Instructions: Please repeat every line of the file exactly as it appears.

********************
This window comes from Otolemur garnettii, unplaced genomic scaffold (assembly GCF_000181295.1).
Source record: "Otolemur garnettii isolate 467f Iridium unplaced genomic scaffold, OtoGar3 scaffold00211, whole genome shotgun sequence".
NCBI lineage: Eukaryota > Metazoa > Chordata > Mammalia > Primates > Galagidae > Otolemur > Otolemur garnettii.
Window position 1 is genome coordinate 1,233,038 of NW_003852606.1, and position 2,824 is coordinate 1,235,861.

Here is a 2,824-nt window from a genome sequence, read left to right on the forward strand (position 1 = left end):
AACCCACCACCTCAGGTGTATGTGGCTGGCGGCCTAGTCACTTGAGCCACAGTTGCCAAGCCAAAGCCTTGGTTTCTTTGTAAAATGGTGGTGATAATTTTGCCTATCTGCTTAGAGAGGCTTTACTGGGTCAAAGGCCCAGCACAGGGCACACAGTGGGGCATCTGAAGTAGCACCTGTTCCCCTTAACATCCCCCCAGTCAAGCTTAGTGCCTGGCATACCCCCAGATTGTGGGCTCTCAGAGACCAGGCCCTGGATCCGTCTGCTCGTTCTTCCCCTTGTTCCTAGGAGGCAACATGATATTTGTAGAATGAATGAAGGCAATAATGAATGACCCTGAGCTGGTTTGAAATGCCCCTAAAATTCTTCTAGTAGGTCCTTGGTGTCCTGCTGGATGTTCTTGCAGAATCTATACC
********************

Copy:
This window comes from Otolemur garnettii, unplaced genomic scaffold (assembly GCF_000181295.1).
Source record: "Otolemur garnettii isolate 467f Iridium unplaced genomic scaffold, OtoGar3 scaffold00211, whole genome shotgun sequence".
NCBI lineage: Eukaryota > Metazoa > Chordata > Mammalia > Primates > Galagidae > Otolemur > Otolemur garnettii.
Window position 1 is genome coordinate 1,233,038 of NW_003852606.1, and position 2,824 is coordinate 1,235,861.

Here is a 2,824-nt window from a genome sequence, read left to right on the forward strand (position 1 = left end):
AACCCACCACCTCAGGTGTATGTGGCTGGCGGCCTAGTCACTTGAGCCACAGTTGCCAAGCCAAAGCCTTGGTTTCTTTGTAAAATGGTGGTGATAATTTTGCCTATCTGCTTAGAGAGGCTTTACTGGGTCAAAGGCCCAGCACAGGGCACACAGTGGGGCATCTGAAGTAGCACCTGTTCCCCTTAACATCCCCCCAGTCAAGCTTAGTGCCTGGCATACCCCCAGATTGTGGGCTCTCAGAGACCAGGCCCTGGATCCGTCTGCTCGTTCTTCCCCTTGTTCCTAGGAGGCAACATGATATTTGTAGAATGAATGAAGGCAATAATGAATGACCCTGAGCTGGTTTGAAATGCCCCTAAAATTCTTCTAGTAGGTCCTTGGTGTCCTGCTGGATGTTCTTGCAGAATCTATACC